the best way to get the right answer on the Internet is not to ask a question, it's to post the wrong answer.
Which, I think, is not the sort of communication style I'm looking for on these forums.
Oh, sure, I have no doubt that it works well and all. I've even fell prey to it. But it seems like it comes at a stiff price in that rather than building community, it is the very sort of thing that that degrades community. Or, at least, it is my opinion that it degrades the sort of community that I like to be part of.
I suppose somebody could decide to dress this up as "being the devil's advocate" - but I don't think that is needed either. I think it is fair to state your own position, not something that you know to be wrong, or the fictitious position of somebody else.
Maybe elsewhere in the internet this works better but on permies the best way to get a good answer is to ask it in the proper forum, ask the staff to cross post it in any other relevant forum, put flags on it, and if all else fails invoke the 48 hour rule.
To be fair to Cunningham, I don't think he was proposing "post the wrong answer" as a strategy.
I believe -- although I may simply be glossing his point with my own experiences -- that he was making a comment about human nature. And it's 100% true that on most of the internet, ten people will de-lurk and go through a complex registration process for the simple pleasure of telling you how wrong you are, where only one person (or nobody) would volunteer the information if you simply asked politely.
I'm seeing this in a sort of enhanced and sharpened way in the blog world nowadays. Blogs have become old media, most people do their casual internet chit-chat on something like FaceBook, and so there are few people left who comment on blogs in the chatty and casual way that they used to. Except for a few very special blogs that have managed to build and maintain valuable commenter communities around them, blog comments are empty except for spam, hatefulness, and the very special people who post whenever you make a mistake to tell you how wrong you are.
Permies, of course, is not like that. But the human impulse is still there. I did it yesterday. I probably wouldn't have had more to say about the osage-oranges-as-hedge-trees sub-thread in this thread until someone posted a very awesome comment that contained one statement at sharp odds with my own experience. He was not "wrong" of course; he's in a different place with different animals and the same tree growing under different conditions. It's just that I didn't imagine I had more to say on the topic until somebody posted an observation that was at odds with my own (and I remembered that I even had a photo of mine to share).
So I would say -- if I'm not being too kind to myself -- that even Cunningham's Law can work for the good in a community with sufficient goodwill.
As for the rest of the internet? That vast cesspit of anonymous hatred and rage, love it so very much though I do anyway? My own theory to explain Cunningham's Law is that some people feel like they are "scoring points" or "winning" whenever they can point out an error, however trivial. It actually seems to make them feel good about themselves. For many, the little pulse of pleasure is intensified if they get to be rude about it. It's never "I'm pretty sure Albania didn't have jet fighters in World War II" if it can be "LOL you dumbnut, stop eating paste and learn to check your facts before you post." That part, I still don't have a theory to explain.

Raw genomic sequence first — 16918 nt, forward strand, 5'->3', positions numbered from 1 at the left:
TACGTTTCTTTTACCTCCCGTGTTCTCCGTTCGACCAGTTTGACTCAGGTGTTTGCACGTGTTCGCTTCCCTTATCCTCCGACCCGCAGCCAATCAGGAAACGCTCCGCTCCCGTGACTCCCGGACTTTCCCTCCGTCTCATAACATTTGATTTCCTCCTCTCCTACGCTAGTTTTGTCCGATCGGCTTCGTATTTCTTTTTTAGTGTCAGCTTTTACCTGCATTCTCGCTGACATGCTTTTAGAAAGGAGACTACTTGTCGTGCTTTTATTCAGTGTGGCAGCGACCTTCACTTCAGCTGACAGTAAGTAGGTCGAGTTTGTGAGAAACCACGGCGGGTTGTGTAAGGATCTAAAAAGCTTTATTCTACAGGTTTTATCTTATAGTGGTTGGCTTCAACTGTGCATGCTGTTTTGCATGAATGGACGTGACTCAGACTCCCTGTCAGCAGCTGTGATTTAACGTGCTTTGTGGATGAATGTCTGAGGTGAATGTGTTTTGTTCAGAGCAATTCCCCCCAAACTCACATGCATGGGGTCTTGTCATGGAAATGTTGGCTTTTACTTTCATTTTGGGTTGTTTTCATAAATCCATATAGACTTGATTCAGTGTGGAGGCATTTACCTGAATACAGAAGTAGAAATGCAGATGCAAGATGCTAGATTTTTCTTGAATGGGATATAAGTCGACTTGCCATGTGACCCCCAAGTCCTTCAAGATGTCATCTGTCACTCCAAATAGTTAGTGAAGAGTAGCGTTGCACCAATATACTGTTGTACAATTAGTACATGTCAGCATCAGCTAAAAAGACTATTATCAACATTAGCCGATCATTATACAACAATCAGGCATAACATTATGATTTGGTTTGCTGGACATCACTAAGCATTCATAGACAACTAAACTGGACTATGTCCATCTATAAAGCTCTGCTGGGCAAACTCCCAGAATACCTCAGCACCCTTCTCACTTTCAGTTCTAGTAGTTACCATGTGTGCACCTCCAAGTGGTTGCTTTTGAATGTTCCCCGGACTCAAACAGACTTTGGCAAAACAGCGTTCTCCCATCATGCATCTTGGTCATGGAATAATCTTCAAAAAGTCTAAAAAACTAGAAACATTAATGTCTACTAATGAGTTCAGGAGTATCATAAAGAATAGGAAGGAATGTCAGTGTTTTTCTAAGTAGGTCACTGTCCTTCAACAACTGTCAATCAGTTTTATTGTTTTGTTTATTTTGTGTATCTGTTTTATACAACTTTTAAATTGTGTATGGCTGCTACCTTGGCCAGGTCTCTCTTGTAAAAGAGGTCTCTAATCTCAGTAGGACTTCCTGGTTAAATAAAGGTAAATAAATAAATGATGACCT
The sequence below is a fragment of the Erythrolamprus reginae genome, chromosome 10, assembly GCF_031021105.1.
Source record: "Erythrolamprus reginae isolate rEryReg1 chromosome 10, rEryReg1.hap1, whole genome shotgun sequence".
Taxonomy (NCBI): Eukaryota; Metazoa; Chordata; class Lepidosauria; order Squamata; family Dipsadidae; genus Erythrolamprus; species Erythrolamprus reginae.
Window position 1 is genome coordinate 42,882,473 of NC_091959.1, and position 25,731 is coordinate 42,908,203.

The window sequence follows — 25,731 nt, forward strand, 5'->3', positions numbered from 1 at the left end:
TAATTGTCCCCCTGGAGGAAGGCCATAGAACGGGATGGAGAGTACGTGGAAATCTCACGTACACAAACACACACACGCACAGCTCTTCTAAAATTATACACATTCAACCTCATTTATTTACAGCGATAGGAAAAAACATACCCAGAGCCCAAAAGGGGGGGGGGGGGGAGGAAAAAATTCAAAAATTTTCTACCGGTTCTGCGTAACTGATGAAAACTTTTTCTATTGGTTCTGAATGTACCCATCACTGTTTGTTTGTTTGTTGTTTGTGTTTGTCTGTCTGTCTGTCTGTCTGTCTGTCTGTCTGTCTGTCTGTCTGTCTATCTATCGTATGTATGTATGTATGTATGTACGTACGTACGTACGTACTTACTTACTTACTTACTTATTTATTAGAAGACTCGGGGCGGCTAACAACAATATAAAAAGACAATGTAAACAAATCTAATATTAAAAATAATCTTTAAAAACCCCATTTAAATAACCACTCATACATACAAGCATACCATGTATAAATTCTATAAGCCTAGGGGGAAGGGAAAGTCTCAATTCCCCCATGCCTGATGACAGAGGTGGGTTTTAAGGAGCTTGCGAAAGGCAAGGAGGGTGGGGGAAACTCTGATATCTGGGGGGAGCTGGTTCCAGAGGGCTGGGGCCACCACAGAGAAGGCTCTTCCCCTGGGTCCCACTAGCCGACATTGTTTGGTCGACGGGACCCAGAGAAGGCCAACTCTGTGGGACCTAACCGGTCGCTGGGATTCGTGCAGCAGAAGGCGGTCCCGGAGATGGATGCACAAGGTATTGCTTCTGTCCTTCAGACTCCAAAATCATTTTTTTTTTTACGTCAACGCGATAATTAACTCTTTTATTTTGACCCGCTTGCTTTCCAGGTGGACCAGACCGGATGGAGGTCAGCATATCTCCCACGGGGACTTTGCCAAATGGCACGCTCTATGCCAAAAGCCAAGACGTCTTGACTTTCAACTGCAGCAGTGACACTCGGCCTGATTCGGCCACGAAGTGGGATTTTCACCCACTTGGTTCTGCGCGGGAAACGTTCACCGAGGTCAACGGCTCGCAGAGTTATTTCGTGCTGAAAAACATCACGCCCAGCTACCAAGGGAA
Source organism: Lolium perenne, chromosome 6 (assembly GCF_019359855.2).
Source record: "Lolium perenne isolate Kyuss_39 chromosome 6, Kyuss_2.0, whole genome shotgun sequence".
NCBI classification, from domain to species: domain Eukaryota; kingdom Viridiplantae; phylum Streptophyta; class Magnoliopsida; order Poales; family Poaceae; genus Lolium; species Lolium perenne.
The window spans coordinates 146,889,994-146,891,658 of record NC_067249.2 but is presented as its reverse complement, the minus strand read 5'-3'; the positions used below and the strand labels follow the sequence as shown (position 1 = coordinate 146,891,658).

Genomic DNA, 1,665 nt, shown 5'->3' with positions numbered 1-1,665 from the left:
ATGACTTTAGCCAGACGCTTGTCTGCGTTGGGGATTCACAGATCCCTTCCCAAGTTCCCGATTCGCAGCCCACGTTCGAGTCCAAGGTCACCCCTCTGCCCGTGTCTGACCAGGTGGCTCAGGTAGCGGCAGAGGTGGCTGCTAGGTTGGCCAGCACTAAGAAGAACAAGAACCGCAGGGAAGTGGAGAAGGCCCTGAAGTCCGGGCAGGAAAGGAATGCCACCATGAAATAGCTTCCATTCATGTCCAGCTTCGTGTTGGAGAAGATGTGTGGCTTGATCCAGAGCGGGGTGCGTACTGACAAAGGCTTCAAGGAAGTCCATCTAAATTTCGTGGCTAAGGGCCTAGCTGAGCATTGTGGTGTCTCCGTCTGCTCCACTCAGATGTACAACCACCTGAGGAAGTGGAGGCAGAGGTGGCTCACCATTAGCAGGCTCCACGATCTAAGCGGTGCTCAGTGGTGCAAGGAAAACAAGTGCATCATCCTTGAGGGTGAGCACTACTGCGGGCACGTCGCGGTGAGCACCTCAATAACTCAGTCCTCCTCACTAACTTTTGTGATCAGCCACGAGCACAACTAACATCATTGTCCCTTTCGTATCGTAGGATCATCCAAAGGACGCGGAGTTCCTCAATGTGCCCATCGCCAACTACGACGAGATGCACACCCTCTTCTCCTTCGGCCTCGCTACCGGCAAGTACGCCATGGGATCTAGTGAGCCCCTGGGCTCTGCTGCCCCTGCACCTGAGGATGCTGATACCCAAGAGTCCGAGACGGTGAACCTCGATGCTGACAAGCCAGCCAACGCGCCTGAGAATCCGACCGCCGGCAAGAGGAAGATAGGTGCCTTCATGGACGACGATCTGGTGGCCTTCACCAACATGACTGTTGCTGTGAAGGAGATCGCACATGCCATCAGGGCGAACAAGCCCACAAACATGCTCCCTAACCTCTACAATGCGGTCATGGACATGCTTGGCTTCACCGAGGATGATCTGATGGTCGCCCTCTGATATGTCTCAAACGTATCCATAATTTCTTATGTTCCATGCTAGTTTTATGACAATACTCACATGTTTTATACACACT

now now its not all beep-holes and trolls out there...
some people might not be bothered to give a whole explanation when one is needed.
but they may feel more inclined if you've got yourself half way there.
it shows you've done a bit of research and they don't have to start from scratch.
In that sense the law still works and people aren't..... <words i'm sure i'm not allowed to use>
I'd propose a corollary law, whereby newcomers to an internet community (be it a forum or Facebook or whatever) are assumed to be more or less entirely ignorant of the subject at hand. Doesn't matter if the newcomer establishes a big long list of bona fides, we're already here, we've been here, and we've got this, thanks. Acceptance from the group doesn't come through an understanding of one's knowledge, but merely through a gradual familiarization with one's name. It's a curious thing, and indeed I have to be careful not to do it myself.
And so a big thanks to all the fine folks behind Permies who simply don't allow it to be that sort of place.
Cunninhams Law I think gets more accurate with the bigger the forum, but then again that plays into the Law of Big Numbers too! I belong to a site that will not be named, but typically has 5000 logged on at once; it also has the most insane answers to questions I have ever read.
Permies is pretty big, but people tend to offer sound advice.
This is not limited to the internet though. Ask a question about starting a project and for every positive response, 15 will be regarding why it can never be done. There is benefit to that process, taking each point, mulling it over, then working to see if it has merit, but the biggest thing is to start. There is a sort of momentum that builds from that; just starting, so often that is the best thing to do. Sure in the middle of the project there is disappointment when people see how much work has been put into the job already and they are only halfway done, but if they can keep moving beyond that inevitable doldrums, they will soon see the end and push to the end. That is where you save all your energy...finish strong!
So that is my project strategy, whether it is building a short swale, or land clearing forest into field:
Just start, even if it is a small, slow start
KNOW there will be a lull in the middle with no enthusiasm and be prepared to push through it
Typically the best answer is one that is in between the two extremes given in the replies.